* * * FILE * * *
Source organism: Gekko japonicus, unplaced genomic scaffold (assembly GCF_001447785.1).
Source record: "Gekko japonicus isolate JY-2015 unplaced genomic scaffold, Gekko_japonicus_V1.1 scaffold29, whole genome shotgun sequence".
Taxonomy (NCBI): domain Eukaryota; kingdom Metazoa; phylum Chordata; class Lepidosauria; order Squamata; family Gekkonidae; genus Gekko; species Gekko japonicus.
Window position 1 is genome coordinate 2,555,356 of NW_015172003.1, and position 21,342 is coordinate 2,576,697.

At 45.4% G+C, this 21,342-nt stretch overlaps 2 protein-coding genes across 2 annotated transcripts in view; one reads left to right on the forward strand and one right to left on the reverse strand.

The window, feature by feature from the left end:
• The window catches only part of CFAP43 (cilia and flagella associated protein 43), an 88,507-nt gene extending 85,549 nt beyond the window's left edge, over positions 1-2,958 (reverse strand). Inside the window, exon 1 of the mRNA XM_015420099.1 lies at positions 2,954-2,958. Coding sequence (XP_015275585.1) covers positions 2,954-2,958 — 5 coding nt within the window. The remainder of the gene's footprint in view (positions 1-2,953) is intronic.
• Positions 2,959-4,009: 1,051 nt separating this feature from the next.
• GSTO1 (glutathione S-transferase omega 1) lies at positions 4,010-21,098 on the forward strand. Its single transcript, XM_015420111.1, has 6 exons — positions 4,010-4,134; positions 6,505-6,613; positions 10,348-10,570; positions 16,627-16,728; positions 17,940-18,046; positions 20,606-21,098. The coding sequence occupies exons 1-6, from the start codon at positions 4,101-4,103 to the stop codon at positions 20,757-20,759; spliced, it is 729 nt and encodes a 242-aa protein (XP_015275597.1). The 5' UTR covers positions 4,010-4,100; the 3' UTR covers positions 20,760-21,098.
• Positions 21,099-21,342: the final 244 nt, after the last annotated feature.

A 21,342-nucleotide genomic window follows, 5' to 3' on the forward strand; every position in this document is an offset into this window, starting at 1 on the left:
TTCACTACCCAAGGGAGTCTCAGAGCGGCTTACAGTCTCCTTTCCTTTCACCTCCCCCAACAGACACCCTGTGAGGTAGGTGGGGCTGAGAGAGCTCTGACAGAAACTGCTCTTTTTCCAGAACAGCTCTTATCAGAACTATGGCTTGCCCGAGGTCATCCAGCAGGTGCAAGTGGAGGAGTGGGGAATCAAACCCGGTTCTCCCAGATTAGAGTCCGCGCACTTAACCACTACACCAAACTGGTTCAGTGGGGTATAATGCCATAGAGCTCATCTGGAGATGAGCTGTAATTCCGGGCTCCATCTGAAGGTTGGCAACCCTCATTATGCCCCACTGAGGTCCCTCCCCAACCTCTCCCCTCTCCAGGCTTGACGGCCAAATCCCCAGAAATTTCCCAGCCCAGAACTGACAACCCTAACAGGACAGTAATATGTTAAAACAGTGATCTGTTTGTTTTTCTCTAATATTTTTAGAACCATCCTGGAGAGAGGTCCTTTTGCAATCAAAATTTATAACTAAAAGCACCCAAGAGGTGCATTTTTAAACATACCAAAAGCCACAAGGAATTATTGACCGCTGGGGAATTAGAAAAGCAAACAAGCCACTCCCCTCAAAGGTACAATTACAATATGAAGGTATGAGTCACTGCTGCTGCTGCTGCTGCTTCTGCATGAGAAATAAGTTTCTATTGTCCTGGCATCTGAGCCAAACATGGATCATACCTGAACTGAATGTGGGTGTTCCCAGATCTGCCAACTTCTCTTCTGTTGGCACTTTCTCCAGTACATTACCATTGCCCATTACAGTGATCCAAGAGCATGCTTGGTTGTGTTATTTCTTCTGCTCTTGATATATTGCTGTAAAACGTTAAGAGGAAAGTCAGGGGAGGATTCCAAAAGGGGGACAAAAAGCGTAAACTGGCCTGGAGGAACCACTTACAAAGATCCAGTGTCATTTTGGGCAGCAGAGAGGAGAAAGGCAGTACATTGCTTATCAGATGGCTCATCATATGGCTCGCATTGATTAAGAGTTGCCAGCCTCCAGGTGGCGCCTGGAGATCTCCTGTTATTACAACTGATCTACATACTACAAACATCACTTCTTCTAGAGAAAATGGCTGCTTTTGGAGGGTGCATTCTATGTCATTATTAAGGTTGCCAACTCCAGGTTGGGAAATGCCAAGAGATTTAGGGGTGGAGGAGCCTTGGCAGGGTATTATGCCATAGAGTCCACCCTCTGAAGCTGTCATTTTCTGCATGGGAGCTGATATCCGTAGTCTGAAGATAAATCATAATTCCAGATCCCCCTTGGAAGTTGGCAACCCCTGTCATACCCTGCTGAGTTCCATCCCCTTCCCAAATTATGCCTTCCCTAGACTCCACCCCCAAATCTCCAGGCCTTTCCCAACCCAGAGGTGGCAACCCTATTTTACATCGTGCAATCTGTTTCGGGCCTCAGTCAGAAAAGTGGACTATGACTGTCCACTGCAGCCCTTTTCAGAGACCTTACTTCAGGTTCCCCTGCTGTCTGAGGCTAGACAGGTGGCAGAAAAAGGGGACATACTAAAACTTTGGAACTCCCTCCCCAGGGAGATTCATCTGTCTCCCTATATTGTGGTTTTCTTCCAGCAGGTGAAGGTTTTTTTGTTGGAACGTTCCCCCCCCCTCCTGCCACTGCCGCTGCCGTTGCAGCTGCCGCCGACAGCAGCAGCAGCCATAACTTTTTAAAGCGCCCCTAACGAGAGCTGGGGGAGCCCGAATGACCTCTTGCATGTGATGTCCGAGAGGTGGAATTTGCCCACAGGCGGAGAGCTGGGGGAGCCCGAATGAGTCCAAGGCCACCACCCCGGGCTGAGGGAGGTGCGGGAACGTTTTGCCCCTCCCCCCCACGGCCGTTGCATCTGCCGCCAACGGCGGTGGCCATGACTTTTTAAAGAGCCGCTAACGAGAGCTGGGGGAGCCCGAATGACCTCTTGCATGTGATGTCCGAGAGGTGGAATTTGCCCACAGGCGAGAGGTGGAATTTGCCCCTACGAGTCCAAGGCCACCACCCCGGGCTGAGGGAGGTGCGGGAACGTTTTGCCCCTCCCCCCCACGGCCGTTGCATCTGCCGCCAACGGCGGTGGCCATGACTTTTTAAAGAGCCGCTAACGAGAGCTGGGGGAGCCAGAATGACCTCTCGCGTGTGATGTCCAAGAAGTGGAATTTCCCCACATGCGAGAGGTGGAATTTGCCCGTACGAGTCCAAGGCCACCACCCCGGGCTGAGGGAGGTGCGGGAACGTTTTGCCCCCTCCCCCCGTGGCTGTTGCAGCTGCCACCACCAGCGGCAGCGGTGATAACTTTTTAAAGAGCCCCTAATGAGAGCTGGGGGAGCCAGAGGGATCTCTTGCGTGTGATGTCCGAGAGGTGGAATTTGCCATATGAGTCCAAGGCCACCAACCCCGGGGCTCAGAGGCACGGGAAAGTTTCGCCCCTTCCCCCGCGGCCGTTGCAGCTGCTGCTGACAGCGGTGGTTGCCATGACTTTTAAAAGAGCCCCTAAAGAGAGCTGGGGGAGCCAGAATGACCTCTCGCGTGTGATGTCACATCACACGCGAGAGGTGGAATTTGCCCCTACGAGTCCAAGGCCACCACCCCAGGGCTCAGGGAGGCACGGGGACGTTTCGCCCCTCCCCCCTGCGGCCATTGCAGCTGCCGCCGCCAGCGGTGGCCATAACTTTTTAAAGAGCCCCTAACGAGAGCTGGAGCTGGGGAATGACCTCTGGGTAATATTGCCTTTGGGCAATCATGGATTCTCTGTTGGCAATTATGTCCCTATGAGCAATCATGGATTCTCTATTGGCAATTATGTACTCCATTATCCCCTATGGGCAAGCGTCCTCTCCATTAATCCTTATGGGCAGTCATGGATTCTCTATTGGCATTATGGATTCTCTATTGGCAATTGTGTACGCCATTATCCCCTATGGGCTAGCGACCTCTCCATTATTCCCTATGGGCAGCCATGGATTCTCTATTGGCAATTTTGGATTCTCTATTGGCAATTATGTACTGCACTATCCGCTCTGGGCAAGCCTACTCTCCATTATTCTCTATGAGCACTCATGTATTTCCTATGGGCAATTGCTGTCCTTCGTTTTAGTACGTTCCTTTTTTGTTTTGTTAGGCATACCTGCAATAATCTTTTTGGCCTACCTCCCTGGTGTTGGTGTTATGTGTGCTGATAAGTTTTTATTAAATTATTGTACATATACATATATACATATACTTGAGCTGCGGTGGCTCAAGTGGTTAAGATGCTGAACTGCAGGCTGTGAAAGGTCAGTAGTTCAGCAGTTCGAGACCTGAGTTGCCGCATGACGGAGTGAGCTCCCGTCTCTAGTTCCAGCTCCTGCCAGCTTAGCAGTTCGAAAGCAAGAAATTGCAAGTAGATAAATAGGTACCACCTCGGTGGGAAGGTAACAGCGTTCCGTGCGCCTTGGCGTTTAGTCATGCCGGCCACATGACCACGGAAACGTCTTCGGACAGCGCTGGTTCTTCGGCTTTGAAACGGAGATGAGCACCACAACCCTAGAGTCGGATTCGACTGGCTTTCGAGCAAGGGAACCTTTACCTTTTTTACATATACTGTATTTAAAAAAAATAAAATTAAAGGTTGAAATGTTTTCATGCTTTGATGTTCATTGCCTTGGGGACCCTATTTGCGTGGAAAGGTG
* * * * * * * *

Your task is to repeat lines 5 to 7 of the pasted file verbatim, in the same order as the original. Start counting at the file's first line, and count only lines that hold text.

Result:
At 45.4% G+C, this 21,342-nt stretch overlaps 2 protein-coding genes across 2 annotated transcripts in view; one reads left to right on the forward strand and one right to left on the reverse strand.

The window, feature by feature from the left end:
• The window catches only part of CFAP43 (cilia and flagella associated protein 43), an 88,507-nt gene extending 85,549 nt beyond the window's left edge, over positions 1-2,958 (reverse strand). Inside the window, exon 1 of the mRNA XM_015420099.1 lies at positions 2,954-2,958. Coding sequence (XP_015275585.1) covers positions 2,954-2,958 — 5 coding nt within the window. The remainder of the gene's footprint in view (positions 1-2,953) is intronic.